By Deborah J. Hopkins, January 17, 2024

With the start of another year, it’s time for our annual update on what’s happening in the Federal employment law agencies most relevant to FELTG readers. Let’s get right to it. 

Merit Systems Protection Board

Isn’t it wonderful to have a functioning Board? Nearly every morning, I check to see what new cases have been issued. More often than not there’s something new to read. According to recent case processing data, the Board issued 2,176 decisions between March 2022 (when the quorum was restored) and Dec. 31, 2023. Of those, over 2,000 were part of the original 3,793 in the case inventory (what we at FELTG have commonly referred to as the backlog) the Board inherited following 5-plus years without a quorum.

Despite losing its third Member Tristan Leavitt, whose term expired in February 2023, the Board has been able to function with only two Member positions filled.

As of Jan. 1, the Board had 1,788 cases in its inventory still to be adjudicated. We’ll be covering the most relevant new cases during our upcoming MSPB Law Week in April.

As 2024 gets under way, we await a Senate vote on former Special Counsel Henry Kerner, who President Biden nominated last fall to be a Member. The Senate committee has a vote scheduled for January 17 (today!), so we should know more very soon.

The Board has also published interesting reports on topics including sexual harassment and employee perceptions of prohibited personnel practices in the workplace.

Equal Employment Opportunity Commission

The EEOC’s focus this past year included the implementation of the long-awaited Pregnant Workers Fairness Act, which became law June 27, 2023. This law requires employers to accommodate the pregnancy- and childbirth-related physical and mental limitations of employees in much the same way agencies are required to accommodate disabilities. Regulations are due any day now, so it’s a good time to register for Everything You need to Know About the Pregnant Workers Fairness Act on Feb. 7.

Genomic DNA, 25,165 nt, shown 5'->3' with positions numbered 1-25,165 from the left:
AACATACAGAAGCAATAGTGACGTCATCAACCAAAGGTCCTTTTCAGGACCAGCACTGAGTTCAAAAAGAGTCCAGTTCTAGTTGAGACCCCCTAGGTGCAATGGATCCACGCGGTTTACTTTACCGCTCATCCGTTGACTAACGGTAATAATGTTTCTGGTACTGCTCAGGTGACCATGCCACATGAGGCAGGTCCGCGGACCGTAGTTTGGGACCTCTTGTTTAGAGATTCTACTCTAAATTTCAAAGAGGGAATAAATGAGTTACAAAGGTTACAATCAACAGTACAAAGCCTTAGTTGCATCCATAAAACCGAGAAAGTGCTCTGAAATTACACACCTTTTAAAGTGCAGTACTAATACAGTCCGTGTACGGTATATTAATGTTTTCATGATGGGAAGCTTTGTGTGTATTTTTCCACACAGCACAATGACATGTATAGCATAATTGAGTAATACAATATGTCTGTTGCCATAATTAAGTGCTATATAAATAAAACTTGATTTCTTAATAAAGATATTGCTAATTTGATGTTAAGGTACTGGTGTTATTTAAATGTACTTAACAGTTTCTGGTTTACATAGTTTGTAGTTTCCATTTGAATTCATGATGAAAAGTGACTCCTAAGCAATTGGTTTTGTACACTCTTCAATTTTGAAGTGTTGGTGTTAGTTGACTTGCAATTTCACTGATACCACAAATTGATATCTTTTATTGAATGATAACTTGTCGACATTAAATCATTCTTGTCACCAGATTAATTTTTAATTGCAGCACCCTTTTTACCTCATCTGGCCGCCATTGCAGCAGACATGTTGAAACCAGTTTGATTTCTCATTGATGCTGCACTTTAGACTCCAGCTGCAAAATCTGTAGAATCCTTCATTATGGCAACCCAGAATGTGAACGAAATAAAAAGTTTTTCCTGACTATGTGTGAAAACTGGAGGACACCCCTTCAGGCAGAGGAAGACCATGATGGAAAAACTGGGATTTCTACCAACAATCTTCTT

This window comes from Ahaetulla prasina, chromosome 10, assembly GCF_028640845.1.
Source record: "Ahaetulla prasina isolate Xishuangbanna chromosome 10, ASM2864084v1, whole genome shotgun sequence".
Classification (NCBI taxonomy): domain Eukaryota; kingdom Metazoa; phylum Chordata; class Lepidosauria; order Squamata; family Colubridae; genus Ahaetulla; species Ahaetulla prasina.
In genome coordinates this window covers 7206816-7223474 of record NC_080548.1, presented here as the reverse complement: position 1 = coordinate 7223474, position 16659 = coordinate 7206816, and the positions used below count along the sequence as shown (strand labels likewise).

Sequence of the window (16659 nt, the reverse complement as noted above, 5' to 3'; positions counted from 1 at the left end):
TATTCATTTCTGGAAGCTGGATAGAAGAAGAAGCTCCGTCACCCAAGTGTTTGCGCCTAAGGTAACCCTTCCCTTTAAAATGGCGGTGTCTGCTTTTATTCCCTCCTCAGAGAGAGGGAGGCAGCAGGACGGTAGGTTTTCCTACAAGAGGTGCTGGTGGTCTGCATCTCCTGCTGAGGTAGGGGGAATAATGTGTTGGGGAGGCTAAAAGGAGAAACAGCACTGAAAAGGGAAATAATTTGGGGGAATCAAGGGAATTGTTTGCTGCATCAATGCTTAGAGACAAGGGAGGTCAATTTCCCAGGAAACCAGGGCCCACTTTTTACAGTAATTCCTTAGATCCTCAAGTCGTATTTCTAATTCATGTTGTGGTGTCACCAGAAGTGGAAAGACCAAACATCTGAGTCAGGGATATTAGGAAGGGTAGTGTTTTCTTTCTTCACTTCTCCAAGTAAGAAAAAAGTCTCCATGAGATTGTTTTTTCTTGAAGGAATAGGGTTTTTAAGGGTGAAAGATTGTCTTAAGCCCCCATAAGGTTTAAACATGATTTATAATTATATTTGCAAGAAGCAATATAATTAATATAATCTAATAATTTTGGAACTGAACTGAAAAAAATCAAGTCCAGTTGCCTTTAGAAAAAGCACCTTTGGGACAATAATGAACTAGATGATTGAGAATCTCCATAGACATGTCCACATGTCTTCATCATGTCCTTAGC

Another major case with EEO impact was the Supreme Court’s Groff v. Dejoy, which raised the standard for an employer to show undue hardship when considering an employee’s religious accommodation request. We wrote about that case here.

And finally, the EEOC’s Office of Federal Operations (OFO) issued guidance on workplace accessibility. You should take a look to ensure your agency is in compliance.

Federal Labor Relations Authority

The FLRA, much like the MSPB, has a leadership panel, which consists of three political appointees. At the moment there are two Authority Members – Susan Tsui Grundmann and Colleen Duffy Kiko. Last September, Kiko was nominated for another term.

Last week, President Biden nominated Anne Wagner, currently the Associate Counsel at OSC, to the third seat. If her name is familiar to you, it may be because Wagner served as a Member of the MSPB for several years alongside Grundmann. Much like the MSPB, the Authority is able to operate with a two-person quorum, so Grundmann and Kiko are issuing decisions as normal.

The FLRA hasn’t had a confirmed General Counsel in longer than I can recall off the top of my head, but there have intermittently been civil servants who have filled the role in an acting capacity.

A couple of weeks ago, Biden nominated Suzanne Elizabeth Summerlin for the third seat. Now, we await Senate action. The senate committee plans to vote on Summerlin today as well.

The FLRA is experiencing major issues with its annual budget, which is actually lower than it was in 2004, according to GovExec. Its workforce has also shrunk despite the increase in labor management activity in recent years.

While there’s emphasis on resolving disputes without time-consuming litigation – check out Dan Gephart’s two-part interview with FLRA’s Collaboration and Alternative Dispute Resolution (CADRO) Director Michael Wolf here and here – we have to wonder how the agency can continue to serve its mission if its budget doesn’t match its workload.

U.S. Office of Special Counsel

Just a few days ago, President Biden sent Hampton Y. Dellinger’s nomination to the Senate, asking them to confirm Dellinger as the Special Counsel, and the Senate committee is scheduled to vote today.

Dellinger was nominated in October 2023. His background includes work at the U.S. Department of Justice as an assistant attorney general overseeing the Office of Legal Policy (OLP), and work for the state of North Carolina investigating and working on initiatives to reduce Medicaid fraud and fight political corruption.

According to its 2023 Performance Report, OSC received 4,611 new cases in FY 2023, which  represents a 21 percent increase over the average of the previous three fiscal years, and achieved 418 “favorable actions” which is the second highest in the agency’s history. “What’s a favorable action?” you might ask. We’ll tell you when you come to MSPB Law Week.

Also interesting since it’s an election year (doesn’t it always feel like an election year?), OSC resolved 277 Hatch Act cases and obtained three disciplinary actions against Federal employees who violated the Hatch Act in FY 2023.

That about does it for now. Keep reading our newsletters and we’ll keep you posted as new events unfold. Happy New Year, FELTG readers! I hope it’s your best one yet.  [email protected]

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